Being a technocrat, it was not surprising that Rajeev Chandrasekhar, a member of Rajya Sabha, decided to put a series of questions to the government on the ever-expanding use of the 12-digit unique identification number or Aadhaar.
One such question, which was answered by the Ministry of Electronics and Information Technology on March 17, queried whether the government acknowledges that the violation of the Supreme Court's orders on Aadhaar by government agencies amounts to an infringement of Fundamental Rights of citizens under Article 21 of the Constitution. What prompted the question was perhaps the string of government notifications that mandated the use of Aadhaar for a wide range of government services-the most recent one being the Cabinet decision to make Aadhaar number mandatory for income tax filing-despite the apex court's interim order that restricts its universal use until a final verdict is given by the court.
Chandrasekhar also wanted to know whether the government proposes to examine and address the unresolved concerns under the Aadhaar programme, including the use of Aadhaar as ID and KYC, data security and privacy concerns, and data integrity of the Aadhaar database.
As the question suggests, there are some unresolved concerns regarding the use of Aadhaar. The first is, to what extent the government can ignore Supreme Court's directives-the last one came after the government enacted the Aadhaar (Targeted Delivery of Financial and Other Subsidies, Benefits and Services) Act 2016, and the other, and equally important, issue is about data security and privacy.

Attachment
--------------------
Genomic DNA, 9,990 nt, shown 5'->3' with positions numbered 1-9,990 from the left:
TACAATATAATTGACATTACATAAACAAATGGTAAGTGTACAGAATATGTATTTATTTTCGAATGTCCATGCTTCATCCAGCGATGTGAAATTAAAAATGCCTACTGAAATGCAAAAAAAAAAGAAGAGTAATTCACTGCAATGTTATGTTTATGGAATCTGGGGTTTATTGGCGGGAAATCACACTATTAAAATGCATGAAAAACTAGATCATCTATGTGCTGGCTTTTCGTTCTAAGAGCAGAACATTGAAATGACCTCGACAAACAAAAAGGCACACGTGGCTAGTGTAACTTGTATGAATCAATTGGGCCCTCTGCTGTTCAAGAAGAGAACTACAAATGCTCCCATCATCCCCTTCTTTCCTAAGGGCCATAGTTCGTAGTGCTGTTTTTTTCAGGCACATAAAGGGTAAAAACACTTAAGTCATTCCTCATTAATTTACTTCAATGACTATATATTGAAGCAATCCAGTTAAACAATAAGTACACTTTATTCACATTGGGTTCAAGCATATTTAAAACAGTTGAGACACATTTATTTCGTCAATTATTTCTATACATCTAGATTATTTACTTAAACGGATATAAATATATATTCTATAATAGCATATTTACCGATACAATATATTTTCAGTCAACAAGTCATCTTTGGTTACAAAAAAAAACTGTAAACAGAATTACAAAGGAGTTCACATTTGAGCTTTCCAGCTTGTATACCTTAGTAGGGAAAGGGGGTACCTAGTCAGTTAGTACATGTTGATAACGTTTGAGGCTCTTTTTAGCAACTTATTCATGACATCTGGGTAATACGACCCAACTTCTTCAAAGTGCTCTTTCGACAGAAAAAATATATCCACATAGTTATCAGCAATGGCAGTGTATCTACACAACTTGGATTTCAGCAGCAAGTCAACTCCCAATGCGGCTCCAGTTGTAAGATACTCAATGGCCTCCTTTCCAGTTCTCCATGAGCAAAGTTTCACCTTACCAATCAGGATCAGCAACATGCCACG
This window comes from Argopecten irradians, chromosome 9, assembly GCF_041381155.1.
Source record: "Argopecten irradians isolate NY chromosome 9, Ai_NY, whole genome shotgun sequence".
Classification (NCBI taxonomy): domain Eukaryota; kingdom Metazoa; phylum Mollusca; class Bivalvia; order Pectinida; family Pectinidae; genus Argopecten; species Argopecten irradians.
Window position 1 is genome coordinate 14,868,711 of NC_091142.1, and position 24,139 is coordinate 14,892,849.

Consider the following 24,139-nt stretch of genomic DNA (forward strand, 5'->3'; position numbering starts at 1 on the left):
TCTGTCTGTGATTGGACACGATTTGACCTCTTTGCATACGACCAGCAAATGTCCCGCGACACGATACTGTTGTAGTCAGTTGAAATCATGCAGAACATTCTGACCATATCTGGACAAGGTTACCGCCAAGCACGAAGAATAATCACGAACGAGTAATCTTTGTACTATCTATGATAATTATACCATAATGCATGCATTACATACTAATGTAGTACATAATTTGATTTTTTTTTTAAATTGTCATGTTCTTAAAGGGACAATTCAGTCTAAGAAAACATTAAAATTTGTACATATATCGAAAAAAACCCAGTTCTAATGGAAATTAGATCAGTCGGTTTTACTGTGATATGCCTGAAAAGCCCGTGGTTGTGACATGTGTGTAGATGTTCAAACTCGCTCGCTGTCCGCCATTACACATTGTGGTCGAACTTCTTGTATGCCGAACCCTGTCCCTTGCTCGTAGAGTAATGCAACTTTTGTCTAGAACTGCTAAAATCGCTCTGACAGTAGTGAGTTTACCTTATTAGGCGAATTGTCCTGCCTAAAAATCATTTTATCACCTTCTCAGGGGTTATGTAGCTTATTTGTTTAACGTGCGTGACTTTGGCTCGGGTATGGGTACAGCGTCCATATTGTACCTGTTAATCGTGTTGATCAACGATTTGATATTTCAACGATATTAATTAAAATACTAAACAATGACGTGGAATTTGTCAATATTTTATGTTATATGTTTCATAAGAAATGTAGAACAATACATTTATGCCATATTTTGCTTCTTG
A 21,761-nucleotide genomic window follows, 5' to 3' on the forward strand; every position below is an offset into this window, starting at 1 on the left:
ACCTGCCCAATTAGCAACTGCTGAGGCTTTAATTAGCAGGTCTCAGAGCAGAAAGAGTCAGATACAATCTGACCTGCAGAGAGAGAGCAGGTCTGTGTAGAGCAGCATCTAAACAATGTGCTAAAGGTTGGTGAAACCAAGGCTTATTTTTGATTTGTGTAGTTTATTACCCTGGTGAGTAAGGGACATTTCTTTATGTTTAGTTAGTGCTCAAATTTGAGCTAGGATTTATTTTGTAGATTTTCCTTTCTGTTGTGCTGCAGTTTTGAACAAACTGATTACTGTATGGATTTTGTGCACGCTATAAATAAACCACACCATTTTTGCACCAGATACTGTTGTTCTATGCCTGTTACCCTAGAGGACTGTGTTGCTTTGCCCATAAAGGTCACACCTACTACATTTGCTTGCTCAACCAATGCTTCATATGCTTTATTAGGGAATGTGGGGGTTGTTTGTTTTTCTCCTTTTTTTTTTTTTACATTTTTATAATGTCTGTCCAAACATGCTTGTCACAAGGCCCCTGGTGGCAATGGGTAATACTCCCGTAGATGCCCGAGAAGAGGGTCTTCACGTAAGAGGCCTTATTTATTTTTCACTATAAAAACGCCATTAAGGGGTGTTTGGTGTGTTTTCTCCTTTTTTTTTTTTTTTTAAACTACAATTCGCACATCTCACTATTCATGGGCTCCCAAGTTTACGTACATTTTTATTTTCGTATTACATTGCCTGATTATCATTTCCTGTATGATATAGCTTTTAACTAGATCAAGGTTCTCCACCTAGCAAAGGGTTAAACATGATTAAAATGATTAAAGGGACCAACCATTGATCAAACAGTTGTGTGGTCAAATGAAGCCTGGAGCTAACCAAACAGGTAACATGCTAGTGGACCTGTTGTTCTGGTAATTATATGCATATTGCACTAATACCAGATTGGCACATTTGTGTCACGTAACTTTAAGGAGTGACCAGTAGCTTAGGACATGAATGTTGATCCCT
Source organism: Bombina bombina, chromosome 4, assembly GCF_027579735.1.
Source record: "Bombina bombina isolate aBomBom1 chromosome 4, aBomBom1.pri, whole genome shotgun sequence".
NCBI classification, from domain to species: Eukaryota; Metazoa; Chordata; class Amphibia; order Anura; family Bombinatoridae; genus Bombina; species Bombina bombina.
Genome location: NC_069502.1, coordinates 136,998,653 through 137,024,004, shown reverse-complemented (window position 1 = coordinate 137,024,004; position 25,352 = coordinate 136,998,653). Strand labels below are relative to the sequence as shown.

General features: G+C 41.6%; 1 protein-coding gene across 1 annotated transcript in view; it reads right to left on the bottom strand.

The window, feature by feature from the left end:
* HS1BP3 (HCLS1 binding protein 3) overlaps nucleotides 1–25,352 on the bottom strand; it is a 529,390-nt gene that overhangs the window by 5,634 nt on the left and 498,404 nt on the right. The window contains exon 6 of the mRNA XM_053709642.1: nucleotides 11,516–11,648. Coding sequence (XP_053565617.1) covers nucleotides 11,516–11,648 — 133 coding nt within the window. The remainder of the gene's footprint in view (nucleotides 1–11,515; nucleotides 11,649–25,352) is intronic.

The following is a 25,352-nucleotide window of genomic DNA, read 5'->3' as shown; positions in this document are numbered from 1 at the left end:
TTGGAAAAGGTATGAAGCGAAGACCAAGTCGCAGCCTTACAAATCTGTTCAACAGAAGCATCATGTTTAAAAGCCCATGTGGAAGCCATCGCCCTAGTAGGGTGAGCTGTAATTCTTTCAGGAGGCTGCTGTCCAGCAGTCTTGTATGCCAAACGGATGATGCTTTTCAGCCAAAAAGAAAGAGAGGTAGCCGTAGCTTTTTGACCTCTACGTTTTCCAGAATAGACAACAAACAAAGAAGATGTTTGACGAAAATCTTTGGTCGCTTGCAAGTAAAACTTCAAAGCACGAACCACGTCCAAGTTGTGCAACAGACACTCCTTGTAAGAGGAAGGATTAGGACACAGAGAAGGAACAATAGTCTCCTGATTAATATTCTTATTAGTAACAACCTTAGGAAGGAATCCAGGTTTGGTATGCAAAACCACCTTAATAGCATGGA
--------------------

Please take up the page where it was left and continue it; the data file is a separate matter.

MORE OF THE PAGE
Chandrasekhar got a standard response from the ministry. It said that the usage of Aadhaar is governed by the Aadhaar Act 2016 (and hence it is legal), and that the section allows alternative and viable means of identification for delivery of the subsidy, benefit or service, if the unique ID has not been assigned to the individual beneficiary. It also said that "appropriate legislative and administrative measures have been taken to ensure the privacy, data integrity and data security of identity information and authentication records of individuals".
The Supreme Court alone is the best judge to decide whether there has been a violation of its directive or not. Assuming that the government has acted within its rights, one may not find it too problematic to link Aadhaar with the filing of IT returns. After all, the government is only trying to weed out the practice of using multiple PAN numbers, leveraged by unscrupulous tax evaders, by linking IT filings with the unique ID. But it may still have to explain the privacy concern.
A personal identification number (PIN), if compromised, can be changed. However, various stakeholders say that your biometrics, if compromised, can be misused by cybercriminals and may pose a grave threat. The government seems to be confident that nothing will go wrong. And hence, this latest push to expand Aadhaar's reach.